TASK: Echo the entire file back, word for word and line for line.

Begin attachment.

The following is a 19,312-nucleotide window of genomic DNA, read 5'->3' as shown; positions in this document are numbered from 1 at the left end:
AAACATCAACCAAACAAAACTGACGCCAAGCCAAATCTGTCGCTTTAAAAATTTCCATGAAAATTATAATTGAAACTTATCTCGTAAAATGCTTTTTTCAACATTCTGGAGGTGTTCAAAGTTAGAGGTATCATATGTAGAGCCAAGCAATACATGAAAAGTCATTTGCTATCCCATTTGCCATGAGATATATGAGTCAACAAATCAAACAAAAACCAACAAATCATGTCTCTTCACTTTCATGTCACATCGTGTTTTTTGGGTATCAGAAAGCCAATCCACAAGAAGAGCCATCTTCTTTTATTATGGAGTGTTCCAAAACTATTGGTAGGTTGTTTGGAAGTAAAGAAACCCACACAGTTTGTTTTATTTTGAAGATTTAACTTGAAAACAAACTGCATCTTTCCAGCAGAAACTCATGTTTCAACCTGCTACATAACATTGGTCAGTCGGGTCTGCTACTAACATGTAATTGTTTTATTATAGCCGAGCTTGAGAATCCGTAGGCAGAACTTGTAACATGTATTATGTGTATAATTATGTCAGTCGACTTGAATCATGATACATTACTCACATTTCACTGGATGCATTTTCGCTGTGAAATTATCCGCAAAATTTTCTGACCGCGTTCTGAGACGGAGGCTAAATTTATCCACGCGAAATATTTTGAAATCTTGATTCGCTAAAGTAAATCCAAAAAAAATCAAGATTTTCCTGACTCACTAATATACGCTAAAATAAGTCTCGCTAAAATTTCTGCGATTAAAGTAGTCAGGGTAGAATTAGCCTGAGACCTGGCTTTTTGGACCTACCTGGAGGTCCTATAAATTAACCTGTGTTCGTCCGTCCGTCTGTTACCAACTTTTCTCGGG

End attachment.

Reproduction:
The following is a 19,312-nucleotide window of genomic DNA, read 5'->3' as shown; positions in this document are numbered from 1 at the left end:
AAACATCAACCAAACAAAACTGACGCCAAGCCAAATCTGTCGCTTTAAAAATTTCCATGAAAATTATAATTGAAACTTATCTCGTAAAATGCTTTTTTCAACATTCTGGAGGTGTTCAAAGTTAGAGGTATCATATGTAGAGCCAAGCAATACATGAAAAGTCATTTGCTATCCCATTTGCCATGAGATATATGAGTCAACAAATCAAACAAAAACCAACAAATCATGTCTCTTCACTTTCATGTCACATCGTGTTTTTTGGGTATCAGAAAGCCAATCCACAAGAAGAGCCATCTTCTTTTATTATGGAGTGTTCCAAAACTATTGGTAGGTTGTTTGGAAGTAAAGAAACCCACACAGTTTGTTTTATTTTGAAGATTTAACTTGAAAACAAACTGCATCTTTCCAGCAGAAACTCATGTTTCAACCTGCTACATAACATTGGTCAGTCGGGTCTGCTACTAACATGTAATTGTTTTATTATAGCCGAGCTTGAGAATCCGTAGGCAGAACTTGTAACATGTATTATGTGTATAATTATGTCAGTCGACTTGAATCATGATACATTACTCACATTTCACTGGATGCATTTTCGCTGTGAAATTATCCGCAAAATTTTCTGACCGCGTTCTGAGACGGAGGCTAAATTTATCCACGCGAAATATTTTGAAATCTTGATTCGCTAAAGTAAATCCAAAAAAAATCAAGATTTTCCTGACTCACTAATATACGCTAAAATAAGTCTCGCTAAAATTTCTGCGATTAAAGTAGTCAGGGTAGAATTAGCCTGAGACCTGGCTTTTTGGACCTACCTGGAGGTCCTATAAATTAACCTGTGTTCGTCCGTCCGTCTGTTACCAACTTTTCTCGGG